Chinese paper money stars in Stack's Bowers auction
- Published: Apr 22, 2019, 5 AM
An unlisted and unissued 2-yuan note proof from the People’s Republic of China, estimated to sell for not more than $100,000, realized $240,000, including the buyer’s fee, at the Hong Kong auction conducted by Stack’s Bowers Galleries on March 25. The pink and blue rarity with watermarks of stars was designed for the People’s Republic of China in 1975 but was never issued as a circulating note.
In the center of the face of the proof is a vignette of Wang Jinxi, known as “The Iron Man,” at work. A poor peasant, Wang started work in an oil field at the age of 15. When China decided to attempt self-sufficiency in oil in 1960, he and his No. 1205 Drilling Team worked in subzero temperatures for five days before striking oil at what would be China’s first big oil field. For his constant work, he was called “Iron Man” and became a national hero and a member of the Central Committee. He died in 1970 at the age of 47.
The back of the proof note shows a construction dump truck and excavator at a construction site.
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The note still has the printer’s crop marks and annotations.
An early issue of the People’s Republic of China, a 5,000-yuan note of 1951, realized $51,600 in a grade of Paper Money Guaranty Very Fine 20. This note, attributed to Xinjiang Province, was issued mainly for China’s northern regions, and features on its face an interesting vignette of a camel, two tents and a yurt. The blue back has Mongolian characters in the center flanked by the denomination on each side.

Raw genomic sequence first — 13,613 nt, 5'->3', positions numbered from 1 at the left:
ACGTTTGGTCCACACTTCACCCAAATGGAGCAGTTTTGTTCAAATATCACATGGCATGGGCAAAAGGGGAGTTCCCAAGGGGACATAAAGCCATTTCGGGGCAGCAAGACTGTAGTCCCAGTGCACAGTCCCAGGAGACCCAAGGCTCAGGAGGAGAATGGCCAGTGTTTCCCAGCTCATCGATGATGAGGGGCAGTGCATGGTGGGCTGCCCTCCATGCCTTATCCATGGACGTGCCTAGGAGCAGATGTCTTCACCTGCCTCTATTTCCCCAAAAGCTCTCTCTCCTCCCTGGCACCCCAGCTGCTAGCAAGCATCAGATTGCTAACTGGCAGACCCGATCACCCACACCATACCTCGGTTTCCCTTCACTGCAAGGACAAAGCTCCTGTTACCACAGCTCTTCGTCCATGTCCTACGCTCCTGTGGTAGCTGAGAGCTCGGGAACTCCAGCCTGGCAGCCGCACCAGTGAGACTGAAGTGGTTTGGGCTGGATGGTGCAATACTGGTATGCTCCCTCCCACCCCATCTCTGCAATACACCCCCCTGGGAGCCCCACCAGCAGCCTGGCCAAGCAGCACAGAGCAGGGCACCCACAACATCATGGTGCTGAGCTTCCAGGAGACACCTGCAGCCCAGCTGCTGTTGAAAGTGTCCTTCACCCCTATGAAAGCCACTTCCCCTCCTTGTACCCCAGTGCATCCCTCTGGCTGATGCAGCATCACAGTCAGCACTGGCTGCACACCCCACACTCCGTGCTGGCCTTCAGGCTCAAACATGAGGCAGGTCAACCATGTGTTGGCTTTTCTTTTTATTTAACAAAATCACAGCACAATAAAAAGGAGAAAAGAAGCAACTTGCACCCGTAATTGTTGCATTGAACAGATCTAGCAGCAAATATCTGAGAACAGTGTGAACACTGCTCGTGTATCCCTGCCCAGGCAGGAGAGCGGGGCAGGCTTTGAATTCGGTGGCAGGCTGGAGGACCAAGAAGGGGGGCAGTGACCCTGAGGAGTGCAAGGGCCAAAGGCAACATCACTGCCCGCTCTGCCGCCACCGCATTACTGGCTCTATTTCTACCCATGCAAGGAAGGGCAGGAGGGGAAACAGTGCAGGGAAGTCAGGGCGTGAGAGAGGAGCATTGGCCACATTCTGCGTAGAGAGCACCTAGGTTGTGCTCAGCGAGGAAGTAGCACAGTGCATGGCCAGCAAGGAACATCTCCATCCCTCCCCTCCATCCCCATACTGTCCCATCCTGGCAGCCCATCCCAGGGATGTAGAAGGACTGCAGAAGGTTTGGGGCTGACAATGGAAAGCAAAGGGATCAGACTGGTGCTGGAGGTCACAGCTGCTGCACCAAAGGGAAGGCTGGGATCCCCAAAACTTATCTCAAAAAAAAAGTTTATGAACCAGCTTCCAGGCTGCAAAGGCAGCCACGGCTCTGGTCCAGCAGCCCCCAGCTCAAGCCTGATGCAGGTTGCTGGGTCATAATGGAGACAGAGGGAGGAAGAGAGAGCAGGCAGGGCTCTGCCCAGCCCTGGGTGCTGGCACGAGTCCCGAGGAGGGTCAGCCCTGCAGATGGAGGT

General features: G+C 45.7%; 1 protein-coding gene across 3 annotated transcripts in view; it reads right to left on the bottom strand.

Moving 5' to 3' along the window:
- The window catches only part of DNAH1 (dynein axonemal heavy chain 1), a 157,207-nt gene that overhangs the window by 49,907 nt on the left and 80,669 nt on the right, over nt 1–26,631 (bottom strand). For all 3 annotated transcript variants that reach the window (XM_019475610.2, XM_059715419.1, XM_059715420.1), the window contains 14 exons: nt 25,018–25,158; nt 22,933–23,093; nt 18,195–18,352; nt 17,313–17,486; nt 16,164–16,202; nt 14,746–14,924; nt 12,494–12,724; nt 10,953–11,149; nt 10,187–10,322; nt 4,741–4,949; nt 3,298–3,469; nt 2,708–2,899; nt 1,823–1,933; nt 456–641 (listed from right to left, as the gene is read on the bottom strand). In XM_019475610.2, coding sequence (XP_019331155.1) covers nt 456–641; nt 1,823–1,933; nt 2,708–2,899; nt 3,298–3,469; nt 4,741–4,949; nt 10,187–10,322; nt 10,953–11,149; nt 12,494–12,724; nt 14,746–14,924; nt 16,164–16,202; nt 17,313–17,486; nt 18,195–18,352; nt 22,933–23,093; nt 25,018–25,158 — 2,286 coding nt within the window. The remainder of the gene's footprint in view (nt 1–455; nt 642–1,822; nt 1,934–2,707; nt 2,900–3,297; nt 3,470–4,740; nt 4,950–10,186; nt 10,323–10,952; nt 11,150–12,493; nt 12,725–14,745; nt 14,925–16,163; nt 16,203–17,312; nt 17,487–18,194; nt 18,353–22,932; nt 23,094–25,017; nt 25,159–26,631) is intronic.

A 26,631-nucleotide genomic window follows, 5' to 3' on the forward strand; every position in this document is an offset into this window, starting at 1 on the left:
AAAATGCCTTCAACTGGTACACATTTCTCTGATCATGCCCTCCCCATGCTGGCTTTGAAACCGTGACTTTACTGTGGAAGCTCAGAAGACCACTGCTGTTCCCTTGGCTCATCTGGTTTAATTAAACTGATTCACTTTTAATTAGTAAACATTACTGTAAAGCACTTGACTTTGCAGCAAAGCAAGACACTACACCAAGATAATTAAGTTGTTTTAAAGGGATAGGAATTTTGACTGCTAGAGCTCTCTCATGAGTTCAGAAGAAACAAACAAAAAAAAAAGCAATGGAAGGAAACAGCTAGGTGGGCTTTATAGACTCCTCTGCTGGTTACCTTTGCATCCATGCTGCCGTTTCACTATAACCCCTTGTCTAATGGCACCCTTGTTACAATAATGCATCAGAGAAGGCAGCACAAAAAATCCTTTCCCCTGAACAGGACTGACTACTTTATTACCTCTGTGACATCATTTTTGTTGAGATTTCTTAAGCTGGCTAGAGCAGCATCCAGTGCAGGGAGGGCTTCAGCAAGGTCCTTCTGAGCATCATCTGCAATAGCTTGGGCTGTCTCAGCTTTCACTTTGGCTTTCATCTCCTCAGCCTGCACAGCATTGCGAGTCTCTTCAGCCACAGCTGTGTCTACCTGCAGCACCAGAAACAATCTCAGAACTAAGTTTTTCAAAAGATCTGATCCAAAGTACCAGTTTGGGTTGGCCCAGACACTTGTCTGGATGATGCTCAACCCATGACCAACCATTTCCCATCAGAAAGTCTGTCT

The always popular British Commonwealth was not forgotten. A Straits Settlements Feb. 1, 1901, $100 note, from the colony’s first series of notes and considered the most important and hardest design of the series to acquire, sold for $40,800 in a grade of Very Fine 25 by PMG. The bright red note has four languages on the face: English, Chinese, Malay, and Jawi. The center of the back side shows a prowling tiger.
Also featured, from the reign of Kublai Khan, the founder of the Yuan Dynasty (1271 to 1368), was a large, vertical format, mulberry-paper 2-kuan note. It has an image of 20 strings of cash coins in the center with a large red stamped seal, and ornate bordering. Ming Dynasty notes may be more famous, but these are nearly a century older. Besides the expected restorations and internal tears, the note was graded very fine 25 by PCGS Currency and attracted a $33,600 bid.
The auction also offered a run of 10 Ming Dynasty 1-kuan notes, one of which reached $11,800 in About Uncirculated condition.
In all, 15 lots in the paper money session broke $10,000, reflecting, Stack’s Bowers says, “an expanding collector base for condition sensitive and hard to find banknotes.”
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